A Watchnight Education

Though some things are the same, it truly is a different world in Nigeria.

Our house, like most homes there, had a high mudbrick fence and a gate around it, and at night it was protected by a “watchnight” (as all the night watchmen call themselves). The watchnight has his own little hut by the gate, with a bed and a fire to roast corn on, and keep himself warm.

Our watchnight’s name was John. He was a serious fellow who was carrying two spears the first time I met him. He’d had occasion to use them too; one of them still had blood on it from the last fellow he had hit, trying to climb over the wall. Another day he had a bow and arrows, and he warned me about the arrows, as they were tipped with poison.

The church’s watchnight was named Agabus. One day he was telling me how to get to his village, which is a fair distance away (on the way to Warwar). So then I told him how to get to our home in Manitoba by plane, through Abuja and London. Then I had a thought, and I brought out the little plastic globe I had in my office and showed him that. Well, that was a real revelation to him, as he had never seen one before. He was most fascinated by the Pacific Ocean, which he felt was a very great river, and he wondered if canoes could traverse it.IMG_3035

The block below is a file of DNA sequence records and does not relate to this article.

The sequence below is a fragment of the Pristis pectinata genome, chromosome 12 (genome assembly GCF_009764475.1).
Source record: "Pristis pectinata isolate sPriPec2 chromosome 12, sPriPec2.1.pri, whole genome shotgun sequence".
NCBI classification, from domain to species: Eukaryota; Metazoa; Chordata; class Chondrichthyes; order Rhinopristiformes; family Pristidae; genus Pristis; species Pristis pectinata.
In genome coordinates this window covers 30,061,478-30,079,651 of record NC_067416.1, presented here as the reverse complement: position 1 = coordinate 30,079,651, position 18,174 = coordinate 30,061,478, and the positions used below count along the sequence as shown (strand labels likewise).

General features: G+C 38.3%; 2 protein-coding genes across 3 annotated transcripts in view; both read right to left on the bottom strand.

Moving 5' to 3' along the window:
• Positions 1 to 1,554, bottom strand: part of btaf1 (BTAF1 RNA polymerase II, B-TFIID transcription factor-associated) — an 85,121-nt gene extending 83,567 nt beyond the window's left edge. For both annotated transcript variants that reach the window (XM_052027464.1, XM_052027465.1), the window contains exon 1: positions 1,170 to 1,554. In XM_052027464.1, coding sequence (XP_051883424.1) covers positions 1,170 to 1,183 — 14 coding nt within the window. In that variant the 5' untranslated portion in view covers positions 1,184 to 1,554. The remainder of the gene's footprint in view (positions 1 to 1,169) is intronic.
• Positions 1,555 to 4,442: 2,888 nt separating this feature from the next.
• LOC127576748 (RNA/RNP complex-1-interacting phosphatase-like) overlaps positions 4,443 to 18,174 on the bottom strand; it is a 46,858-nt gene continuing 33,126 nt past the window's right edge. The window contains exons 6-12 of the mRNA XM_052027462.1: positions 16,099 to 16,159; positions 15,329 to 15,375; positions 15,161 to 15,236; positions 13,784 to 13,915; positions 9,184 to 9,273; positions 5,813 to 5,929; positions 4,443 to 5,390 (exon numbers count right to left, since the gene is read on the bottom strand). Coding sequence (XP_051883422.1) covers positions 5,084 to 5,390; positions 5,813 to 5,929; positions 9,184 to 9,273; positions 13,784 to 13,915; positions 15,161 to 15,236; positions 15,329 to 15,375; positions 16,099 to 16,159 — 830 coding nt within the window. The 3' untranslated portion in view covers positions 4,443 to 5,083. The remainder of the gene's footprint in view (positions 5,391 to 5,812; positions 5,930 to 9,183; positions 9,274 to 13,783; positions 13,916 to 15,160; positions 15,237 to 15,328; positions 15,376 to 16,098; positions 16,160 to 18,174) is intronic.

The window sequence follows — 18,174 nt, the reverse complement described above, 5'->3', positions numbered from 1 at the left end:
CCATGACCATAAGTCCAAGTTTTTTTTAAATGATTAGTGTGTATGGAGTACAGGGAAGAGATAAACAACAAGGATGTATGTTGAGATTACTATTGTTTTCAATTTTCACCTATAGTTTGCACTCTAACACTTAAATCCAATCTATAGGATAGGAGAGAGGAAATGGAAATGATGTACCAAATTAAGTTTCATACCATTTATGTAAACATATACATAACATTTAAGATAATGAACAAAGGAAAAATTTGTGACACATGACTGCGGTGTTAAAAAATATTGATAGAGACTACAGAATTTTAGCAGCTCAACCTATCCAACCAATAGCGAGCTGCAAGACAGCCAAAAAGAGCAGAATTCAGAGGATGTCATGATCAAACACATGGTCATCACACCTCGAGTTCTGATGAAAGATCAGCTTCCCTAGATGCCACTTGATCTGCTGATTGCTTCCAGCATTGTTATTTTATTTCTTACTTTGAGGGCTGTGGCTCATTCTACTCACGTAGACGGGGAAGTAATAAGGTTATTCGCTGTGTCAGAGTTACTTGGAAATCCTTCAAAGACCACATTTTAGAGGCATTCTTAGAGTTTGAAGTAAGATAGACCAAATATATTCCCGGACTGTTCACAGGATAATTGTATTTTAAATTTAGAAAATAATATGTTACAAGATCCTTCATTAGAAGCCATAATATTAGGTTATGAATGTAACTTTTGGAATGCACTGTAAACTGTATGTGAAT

At one point he asked if there were other countries above us, pointing up to the sky. So then I explained (as best I could) how the earth is round, and that from where we are the people in some other countries would actually be under us. We both found the whole exercise very enjoyable and a lot of fun. We talked about the different vegetation in Canada from Nigeria, and how the one is further from the equator and so is much colder. I don’t know how well I explained it all, or really how much Agabus understood, but it was eye-opening for us both.

Education in Nigeria is improving all the time, but it has a long, long (long!) way to go. It is one of the three priorities that we have in our partnership (along with evangelism and community development). It will help Agabus and John only indirectly, but we believe in time it will serve to lift the whole community up.


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